You and the other party are in the middle of a business negotiation when the other party starts stalling. It seems as though they don’t want to reach a deal at all. Is there a good reason for this?

In fact, many parties stall or use a no-deal-wanted negotiation as a tactic. There are many reasons for them to stall. The top eight reasons the other party is stalling are:

  1. To use it  as leverage elsewhere
  2. To set the stage for deal-wanted negotiations later
  3. To tie up inventory
  4. To fish for information
  5. To delay decisions or actions
  6. To seek for outside alternatives
  7. To get third parties involved
  8. To divert attention

Stalling is frequently used in diplomatic negotiations where one of the parties is trying to cover up something or divert attention from something else.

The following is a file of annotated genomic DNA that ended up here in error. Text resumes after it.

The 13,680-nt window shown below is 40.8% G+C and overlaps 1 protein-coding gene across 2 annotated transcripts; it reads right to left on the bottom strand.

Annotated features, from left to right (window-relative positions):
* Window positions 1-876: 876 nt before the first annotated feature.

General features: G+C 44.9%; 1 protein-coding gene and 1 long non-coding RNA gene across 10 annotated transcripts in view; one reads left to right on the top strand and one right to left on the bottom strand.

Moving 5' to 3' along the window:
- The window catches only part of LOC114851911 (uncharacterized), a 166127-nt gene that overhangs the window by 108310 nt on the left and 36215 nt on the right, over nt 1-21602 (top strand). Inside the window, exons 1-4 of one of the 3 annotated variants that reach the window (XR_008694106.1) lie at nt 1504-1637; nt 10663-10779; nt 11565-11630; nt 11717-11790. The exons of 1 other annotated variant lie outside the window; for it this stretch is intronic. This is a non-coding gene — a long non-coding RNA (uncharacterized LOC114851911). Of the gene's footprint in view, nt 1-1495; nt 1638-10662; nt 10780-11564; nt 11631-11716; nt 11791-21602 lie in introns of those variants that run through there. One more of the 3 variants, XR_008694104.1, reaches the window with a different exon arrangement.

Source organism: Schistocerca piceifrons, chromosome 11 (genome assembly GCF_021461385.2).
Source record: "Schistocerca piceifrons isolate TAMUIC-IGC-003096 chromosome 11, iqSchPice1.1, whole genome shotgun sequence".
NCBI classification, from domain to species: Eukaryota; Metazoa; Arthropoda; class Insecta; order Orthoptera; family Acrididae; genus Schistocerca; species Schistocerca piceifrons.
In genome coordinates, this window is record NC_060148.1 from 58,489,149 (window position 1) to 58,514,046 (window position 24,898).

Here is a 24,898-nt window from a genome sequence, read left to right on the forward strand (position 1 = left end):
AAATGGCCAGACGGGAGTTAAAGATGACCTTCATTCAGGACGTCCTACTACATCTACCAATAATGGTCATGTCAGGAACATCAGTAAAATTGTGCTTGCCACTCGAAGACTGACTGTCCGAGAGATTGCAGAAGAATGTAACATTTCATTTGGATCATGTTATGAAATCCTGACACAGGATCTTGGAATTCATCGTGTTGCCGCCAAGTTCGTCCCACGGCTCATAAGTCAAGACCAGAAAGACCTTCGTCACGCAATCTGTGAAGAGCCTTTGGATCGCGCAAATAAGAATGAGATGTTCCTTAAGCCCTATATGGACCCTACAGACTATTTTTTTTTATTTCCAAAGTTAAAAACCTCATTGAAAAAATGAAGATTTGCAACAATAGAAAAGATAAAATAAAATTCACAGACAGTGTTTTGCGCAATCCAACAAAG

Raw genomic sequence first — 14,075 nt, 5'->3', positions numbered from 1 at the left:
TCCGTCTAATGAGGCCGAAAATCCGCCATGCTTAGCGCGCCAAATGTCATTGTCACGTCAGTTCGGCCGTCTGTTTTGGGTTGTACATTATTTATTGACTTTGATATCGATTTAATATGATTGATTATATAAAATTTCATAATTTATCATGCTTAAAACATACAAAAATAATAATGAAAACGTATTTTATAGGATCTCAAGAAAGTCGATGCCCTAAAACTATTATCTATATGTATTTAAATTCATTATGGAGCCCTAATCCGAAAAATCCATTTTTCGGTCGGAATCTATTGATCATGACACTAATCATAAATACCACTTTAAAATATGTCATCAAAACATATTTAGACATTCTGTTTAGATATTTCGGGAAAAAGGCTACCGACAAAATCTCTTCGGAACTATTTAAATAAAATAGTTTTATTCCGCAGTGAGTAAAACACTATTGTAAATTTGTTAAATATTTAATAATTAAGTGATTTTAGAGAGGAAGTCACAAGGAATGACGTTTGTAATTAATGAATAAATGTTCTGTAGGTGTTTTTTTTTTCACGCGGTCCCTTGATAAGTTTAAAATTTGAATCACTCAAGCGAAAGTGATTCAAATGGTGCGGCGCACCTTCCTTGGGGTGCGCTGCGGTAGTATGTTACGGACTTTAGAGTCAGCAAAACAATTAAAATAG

If you suspect the other party is stalling with a larger purpose, what do you do?  First, you must always recognize that a negotiation may be used as a no-deal-wanted transaction to achieve one of the reasons listed above. Second, you must recognize that if the other party is not willing to reach a deal, there is little that you can do to force an agreement. You can choose to walk away. You can tell the other party that you will come back to the negotiating table when they are ready to reach an agreement.

If you have faced a stalled negotiation, how have you managed it? Please share your tactics in the comments.

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